If you wish to enroll in college-level courses, the International Baccalaureate (IB) and Advanced Placement (AP) programs will probably be on your list. Each program helps you enter institutions of higher learning with confidence in your abilities and carries weight with universities. But which one holds better prospects? Here’s a look.
What are the benefits of each program?
The benefits of both programs are quite similar. They offer courses intended to teach you the skills and habits to help you succeed at college. In addition, they prepare you for college-level work, improve your writing and problem-solving skills, and teach you how to plan your time and studies to manage the challenging coursework at college.
IB and AP exams can be used to earn college credits. However, you’ll need to check if your preferred college(s) offer credits only for higher level (HL) IB classes or also for standard level (SL) classes. AP credits can count towards actual college classes, and exam scores of 3 and higher can get you into higher-level courses. Some colleges don’t offer credit for AP courses but don’t require you to do the introductory courses.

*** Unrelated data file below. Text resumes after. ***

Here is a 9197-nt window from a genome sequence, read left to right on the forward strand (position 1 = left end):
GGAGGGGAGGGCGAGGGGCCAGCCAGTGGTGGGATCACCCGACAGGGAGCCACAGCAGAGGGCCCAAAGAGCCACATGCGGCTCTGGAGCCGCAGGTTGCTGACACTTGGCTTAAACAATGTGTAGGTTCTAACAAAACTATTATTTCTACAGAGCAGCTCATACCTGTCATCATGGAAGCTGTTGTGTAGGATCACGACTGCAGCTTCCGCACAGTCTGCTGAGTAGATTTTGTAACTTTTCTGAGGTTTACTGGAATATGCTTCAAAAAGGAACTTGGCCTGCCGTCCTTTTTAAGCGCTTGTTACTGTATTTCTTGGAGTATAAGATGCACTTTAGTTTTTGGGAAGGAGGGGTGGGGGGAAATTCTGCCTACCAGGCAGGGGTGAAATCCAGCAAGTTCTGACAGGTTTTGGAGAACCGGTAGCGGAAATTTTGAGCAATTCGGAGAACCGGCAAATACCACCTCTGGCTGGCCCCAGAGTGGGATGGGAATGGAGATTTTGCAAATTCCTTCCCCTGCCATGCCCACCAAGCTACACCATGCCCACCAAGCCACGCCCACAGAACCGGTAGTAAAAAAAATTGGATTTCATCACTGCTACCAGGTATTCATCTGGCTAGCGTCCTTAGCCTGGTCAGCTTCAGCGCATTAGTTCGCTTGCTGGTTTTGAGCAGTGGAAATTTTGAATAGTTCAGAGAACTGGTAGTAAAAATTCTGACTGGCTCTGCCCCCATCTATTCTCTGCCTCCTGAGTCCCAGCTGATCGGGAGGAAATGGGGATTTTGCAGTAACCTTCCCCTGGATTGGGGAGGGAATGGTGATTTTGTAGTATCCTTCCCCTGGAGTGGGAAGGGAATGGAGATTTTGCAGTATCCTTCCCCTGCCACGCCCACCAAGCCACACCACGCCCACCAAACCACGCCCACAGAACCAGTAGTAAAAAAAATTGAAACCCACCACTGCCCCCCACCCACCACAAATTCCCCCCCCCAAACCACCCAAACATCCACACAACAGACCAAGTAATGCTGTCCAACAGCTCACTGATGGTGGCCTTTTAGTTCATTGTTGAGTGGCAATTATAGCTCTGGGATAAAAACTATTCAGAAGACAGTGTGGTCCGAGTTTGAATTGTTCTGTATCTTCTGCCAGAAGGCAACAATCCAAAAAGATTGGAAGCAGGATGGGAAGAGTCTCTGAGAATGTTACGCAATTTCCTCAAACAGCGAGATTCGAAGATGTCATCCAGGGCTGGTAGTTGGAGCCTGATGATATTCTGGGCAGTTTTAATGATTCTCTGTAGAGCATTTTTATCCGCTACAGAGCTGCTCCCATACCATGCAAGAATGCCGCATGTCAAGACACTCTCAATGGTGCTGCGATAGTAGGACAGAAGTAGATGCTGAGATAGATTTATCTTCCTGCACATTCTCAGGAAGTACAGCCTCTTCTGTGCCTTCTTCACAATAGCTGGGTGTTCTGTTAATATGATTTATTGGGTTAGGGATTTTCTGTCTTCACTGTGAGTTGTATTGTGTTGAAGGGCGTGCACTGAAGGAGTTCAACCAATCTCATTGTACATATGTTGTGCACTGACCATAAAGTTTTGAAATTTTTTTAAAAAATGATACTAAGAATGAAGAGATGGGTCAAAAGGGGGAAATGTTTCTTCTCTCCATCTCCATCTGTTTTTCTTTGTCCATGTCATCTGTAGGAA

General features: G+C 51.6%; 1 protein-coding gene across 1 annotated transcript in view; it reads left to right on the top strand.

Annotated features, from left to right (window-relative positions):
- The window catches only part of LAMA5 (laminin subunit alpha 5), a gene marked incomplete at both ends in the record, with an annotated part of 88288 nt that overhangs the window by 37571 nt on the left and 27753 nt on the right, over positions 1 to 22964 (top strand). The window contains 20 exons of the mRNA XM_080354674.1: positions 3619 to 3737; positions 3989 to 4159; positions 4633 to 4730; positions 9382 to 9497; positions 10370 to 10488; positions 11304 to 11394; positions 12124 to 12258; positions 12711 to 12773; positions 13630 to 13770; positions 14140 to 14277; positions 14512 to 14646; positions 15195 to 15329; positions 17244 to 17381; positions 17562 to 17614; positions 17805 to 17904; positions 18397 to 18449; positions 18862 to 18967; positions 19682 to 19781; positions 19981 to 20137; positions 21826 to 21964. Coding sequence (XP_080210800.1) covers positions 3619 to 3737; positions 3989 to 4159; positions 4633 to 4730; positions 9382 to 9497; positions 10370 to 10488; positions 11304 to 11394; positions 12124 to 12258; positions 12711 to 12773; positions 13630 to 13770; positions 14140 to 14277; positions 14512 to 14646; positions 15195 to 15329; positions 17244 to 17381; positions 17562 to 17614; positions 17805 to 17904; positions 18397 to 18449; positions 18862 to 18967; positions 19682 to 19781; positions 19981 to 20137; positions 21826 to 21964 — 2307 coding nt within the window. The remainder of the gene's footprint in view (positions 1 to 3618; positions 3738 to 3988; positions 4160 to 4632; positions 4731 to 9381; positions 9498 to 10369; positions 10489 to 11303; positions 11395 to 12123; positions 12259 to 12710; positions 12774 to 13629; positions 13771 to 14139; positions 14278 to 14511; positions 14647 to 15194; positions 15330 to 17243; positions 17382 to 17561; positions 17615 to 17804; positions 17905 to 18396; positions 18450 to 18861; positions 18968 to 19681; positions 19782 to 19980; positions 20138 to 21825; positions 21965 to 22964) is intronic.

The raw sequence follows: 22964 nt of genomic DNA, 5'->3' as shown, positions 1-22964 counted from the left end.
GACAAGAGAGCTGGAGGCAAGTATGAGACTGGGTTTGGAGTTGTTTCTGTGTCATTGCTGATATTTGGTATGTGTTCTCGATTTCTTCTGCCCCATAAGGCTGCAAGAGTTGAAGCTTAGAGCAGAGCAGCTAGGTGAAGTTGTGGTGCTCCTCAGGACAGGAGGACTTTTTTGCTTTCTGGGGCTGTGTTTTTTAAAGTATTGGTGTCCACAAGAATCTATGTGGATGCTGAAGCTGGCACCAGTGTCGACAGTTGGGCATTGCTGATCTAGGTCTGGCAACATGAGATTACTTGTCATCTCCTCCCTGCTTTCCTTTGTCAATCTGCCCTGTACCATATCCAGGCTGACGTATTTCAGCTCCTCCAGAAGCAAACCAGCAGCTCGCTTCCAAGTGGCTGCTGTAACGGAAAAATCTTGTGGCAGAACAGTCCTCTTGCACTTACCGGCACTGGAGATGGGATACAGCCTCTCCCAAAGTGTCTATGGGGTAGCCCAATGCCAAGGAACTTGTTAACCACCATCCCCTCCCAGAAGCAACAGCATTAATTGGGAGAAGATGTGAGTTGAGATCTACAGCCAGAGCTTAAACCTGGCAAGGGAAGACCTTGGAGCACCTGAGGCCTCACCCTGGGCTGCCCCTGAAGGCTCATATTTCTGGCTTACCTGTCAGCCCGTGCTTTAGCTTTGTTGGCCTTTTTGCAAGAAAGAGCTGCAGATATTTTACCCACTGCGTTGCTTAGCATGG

How many classes can you take?
There are a total of 38 subjects in the Advanced Placement (AP) program, and you can take as many as you want. However, not every high school in the U.S. offers AP exams for all subjects, and some high schools limit the number of courses a student can enroll in. Because the AP program is challenging, students may overextend themselves if they take multiple AP classes in one semester. The AP exam consists of multiple-choice questions and free-response questions that can be answered in different formats.
The IB program has six areas of study. Like the AP program, you can choose the courses you want to take at the higher and standard levels. The IB program emphasizes critical thinking, and students are encouraged to ask questions and develop their research skills. However, to earn the IB diploma, you have to take six subjects – three to four at the more challenging higher level and the rest at the standard level. In addition, all IB diploma candidates must complete the course TOK (Theory of Knowledge), which is assessed through an extended essay and presentation and requires students to reflect on the nature of knowledge.
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